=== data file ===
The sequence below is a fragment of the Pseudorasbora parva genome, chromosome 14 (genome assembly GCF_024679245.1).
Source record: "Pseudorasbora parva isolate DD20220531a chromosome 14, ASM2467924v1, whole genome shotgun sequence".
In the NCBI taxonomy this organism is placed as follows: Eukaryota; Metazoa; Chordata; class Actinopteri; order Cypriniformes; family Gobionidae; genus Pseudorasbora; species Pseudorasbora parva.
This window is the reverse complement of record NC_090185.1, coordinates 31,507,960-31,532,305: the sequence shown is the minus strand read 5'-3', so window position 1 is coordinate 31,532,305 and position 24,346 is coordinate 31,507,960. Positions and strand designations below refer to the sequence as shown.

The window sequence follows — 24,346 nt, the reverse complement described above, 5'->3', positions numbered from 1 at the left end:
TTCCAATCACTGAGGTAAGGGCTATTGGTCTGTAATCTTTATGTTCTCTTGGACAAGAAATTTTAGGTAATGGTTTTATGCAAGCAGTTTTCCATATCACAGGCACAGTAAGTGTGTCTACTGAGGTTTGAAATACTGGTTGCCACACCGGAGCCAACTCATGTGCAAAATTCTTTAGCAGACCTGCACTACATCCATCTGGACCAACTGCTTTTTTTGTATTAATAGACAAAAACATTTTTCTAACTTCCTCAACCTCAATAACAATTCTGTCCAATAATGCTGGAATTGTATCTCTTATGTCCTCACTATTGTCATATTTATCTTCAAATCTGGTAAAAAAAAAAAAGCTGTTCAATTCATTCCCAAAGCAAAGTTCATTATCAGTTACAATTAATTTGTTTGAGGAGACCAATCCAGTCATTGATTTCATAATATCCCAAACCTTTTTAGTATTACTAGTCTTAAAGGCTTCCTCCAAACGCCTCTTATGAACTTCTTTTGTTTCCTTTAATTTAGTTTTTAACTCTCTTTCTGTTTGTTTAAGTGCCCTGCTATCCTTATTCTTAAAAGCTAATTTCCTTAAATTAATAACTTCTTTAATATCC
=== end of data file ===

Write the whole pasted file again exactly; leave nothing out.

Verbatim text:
The sequence below is a fragment of the Pseudorasbora parva genome, chromosome 14 (genome assembly GCF_024679245.1).
Source record: "Pseudorasbora parva isolate DD20220531a chromosome 14, ASM2467924v1, whole genome shotgun sequence".
In the NCBI taxonomy this organism is placed as follows: Eukaryota; Metazoa; Chordata; class Actinopteri; order Cypriniformes; family Gobionidae; genus Pseudorasbora; species Pseudorasbora parva.
This window is the reverse complement of record NC_090185.1, coordinates 31,507,960-31,532,305: the sequence shown is the minus strand read 5'-3', so window position 1 is coordinate 31,532,305 and position 24,346 is coordinate 31,507,960. Positions and strand designations below refer to the sequence as shown.

The window sequence follows — 24,346 nt, the reverse complement described above, 5'->3', positions numbered from 1 at the left end:
TTCCAATCACTGAGGTAAGGGCTATTGGTCTGTAATCTTTATGTTCTCTTGGACAAGAAATTTTAGGTAATGGTTTTATGCAAGCAGTTTTCCATATCACAGGCACAGTAAGTGTGTCTACTGAGGTTTGAAATACTGGTTGCCACACCGGAGCCAACTCATGTGCAAAATTCTTTAGCAGACCTGCACTACATCCATCTGGACCAACTGCTTTTTTTGTATTAATAGACAAAAACATTTTTCTAACTTCCTCAACCTCAATAACAATTCTGTCCAATAATGCTGGAATTGTATCTCTTATGTCCTCACTATTGTCATATTTATCTTCAAATCTGGTAAAAAAAAAAAAGCTGTTCAATTCATTCCCAAAGCAAAGTTCATTATCAGTTACAATTAATTTGTTTGAGGAGACCAATCCAGTCATTGATTTCATAATATCCCAAACCTTTTTAGTATTACTAGTCTTAAAGGCTTCCTCCAAACGCCTCTTATGAACTTCTTTTGTTTCCTTTAATTTAGTTTTTAACTCTCTTTCTGTTTGTTTAAGTGCCCTGCTATCCTTATTCTTAAAAGCTAATTTCCTTAAATTAATAACTTCTTTAATATCC